Welcome to the waterwisetips.org – smart irrigation controller page. We hope this page will help provide a better understanding of what smart controllers are, what they actually do, and whether or not one is right for you.
Please take a moment to read through the information presented here, as well as explore the links below, and let us know if you have any questions. We’re here to help.
What is a smart irrigation controller?
While there are some pretty lengthy definitions of smart irrigation controllers out there, it’s really actually quite simple. Smart irrigation controllers automatically adjust irrigation in response to environmental conditions. They differ from the standard irrigation controller in that they only water when the landscape needs it. Conventional irrigation controllers have a preset schedule that doesn’t change until someone manually does so. This means that irrigation will occur regardless of whether or not the landscape actually needs it. This usually results in a significant waste of water. Smart irrigation controllers reduce the amount of water applied to the average landscape by approximately 30%.
The downside of smart irrigation controllers is that they generally cost more than conventional irrigation controllers and require a more involved initial setup and installation process. So, depending on your ability, you may want to hire a certified professional to install the controller for you. However, the savings begins immediately after installation.
Remember – a smart irrigation controller won’t fix a poor irrigation system. Leaks, improper maintenance, and poor design are all very common irrigation system ailments and should be addressed first.
What does a smart irrigation controller actually do?
As mentioned earlier, smart irrigation controllers automatically adjust irrigation in response to environmental conditions. They do this by a couple of different methods. Some, usually referred to as signal-based controllers, receive a weather data transmission via radio, cellular, wireless internet, or other technology. This weather data is then processed by the controller to adjust irrigation. Other smart irrigation controllers, called sensor-based controllers, receive signal(s) from local measurement devices that measure moisture, temperature, humidity, and more.
While both methods effectively reduce the instances of overwatering and increase irrigation efficiency, signal-based controllers are generally accepted as more reliable since they do not rely on the proper operation of local measurement devices. However, signal-based controllers often require a small annual subscription fee. Conversely, sensor-based controllers don’t require any signal fees because their measurement devices are on site and part of your own irrigation system. But remember, these measurement devices will likely require maintenance at some point over their lifespan.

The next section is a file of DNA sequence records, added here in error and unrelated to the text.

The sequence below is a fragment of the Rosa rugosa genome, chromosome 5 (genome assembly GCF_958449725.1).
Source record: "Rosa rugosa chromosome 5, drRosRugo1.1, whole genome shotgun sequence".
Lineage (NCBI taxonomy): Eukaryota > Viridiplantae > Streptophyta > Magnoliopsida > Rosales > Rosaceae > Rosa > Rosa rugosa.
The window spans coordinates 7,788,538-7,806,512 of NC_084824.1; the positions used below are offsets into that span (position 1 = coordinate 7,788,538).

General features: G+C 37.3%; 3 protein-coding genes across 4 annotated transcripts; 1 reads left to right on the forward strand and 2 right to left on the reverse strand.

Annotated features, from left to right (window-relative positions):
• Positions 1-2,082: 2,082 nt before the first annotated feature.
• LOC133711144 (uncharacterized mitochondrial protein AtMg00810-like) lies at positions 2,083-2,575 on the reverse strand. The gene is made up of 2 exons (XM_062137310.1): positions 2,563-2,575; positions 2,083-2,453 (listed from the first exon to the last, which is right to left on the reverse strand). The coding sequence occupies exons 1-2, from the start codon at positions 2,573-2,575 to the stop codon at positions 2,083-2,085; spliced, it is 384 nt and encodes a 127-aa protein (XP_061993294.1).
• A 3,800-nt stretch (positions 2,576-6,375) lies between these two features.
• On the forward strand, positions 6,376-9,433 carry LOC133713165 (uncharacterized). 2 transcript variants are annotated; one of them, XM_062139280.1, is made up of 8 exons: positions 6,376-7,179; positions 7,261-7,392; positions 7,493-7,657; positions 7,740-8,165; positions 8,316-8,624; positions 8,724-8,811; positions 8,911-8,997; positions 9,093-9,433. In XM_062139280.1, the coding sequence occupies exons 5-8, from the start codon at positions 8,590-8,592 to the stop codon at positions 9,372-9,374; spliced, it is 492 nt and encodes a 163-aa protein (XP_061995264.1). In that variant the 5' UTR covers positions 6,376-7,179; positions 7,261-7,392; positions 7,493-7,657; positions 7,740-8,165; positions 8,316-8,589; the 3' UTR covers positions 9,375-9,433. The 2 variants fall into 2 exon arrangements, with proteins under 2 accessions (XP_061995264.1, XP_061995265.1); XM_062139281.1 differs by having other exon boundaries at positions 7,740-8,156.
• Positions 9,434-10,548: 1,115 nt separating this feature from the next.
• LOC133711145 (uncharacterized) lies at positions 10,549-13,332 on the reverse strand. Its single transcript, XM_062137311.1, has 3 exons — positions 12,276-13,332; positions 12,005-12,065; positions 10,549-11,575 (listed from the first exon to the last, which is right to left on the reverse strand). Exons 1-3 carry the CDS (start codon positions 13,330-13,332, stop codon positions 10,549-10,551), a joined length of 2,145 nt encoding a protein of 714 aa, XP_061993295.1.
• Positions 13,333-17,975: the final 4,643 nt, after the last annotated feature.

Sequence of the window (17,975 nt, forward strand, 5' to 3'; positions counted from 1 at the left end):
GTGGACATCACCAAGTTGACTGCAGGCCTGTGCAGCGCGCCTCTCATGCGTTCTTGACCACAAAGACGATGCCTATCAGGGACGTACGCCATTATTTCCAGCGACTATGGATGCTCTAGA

Is a smart irrigation controller right for me?
Sensor based irrigation controllers receive weather data from onsite devices
Signal based irrigation controllers receive weather data from local weather stations
The AgriMet Weather Station located in Bend supplies real-time weather data to signal based irrigation controllers
It depends. Are you good about adjusting your conventional irrigation controller multiple times each month? Do you shut your conventional irrigation controller off each time when it rains? Do you inspect your landscape regularly for irrigation breaks or signs of overwatering? If so, you’re doing better than most. Make sure you fully understand how much water each of your landscape plants require so that you’re programming your conventional irrigation controller correctly. You’ll be fine without a smart irrigation controller, but could probably conserve even more water with one.
If you answered “No” to any of the previous questions you should consider a smart irrigation controller for your landscape. Explore the links below for more information on the different makes and models available. One of the best places to learn about what model might be best for you is to visit one of Bend’s local irrigation supply stores. They’ll have knowledgeable staff that will be able to make recommendations based on your existing landscape and irrigation system’s needs.
As always, feel free to contact us at email@example.com with any additional questions you may have.
Additional resources and information:
- EPA WaterSense report on WaterSense labeled weather-based irrigation controllers
- U.S. Bureau of Reclamation study of weather and soil moisture based landscape irrigation scheduling devices
- Irrigation Association Smart Water Application Technologies (SWAT) device testing results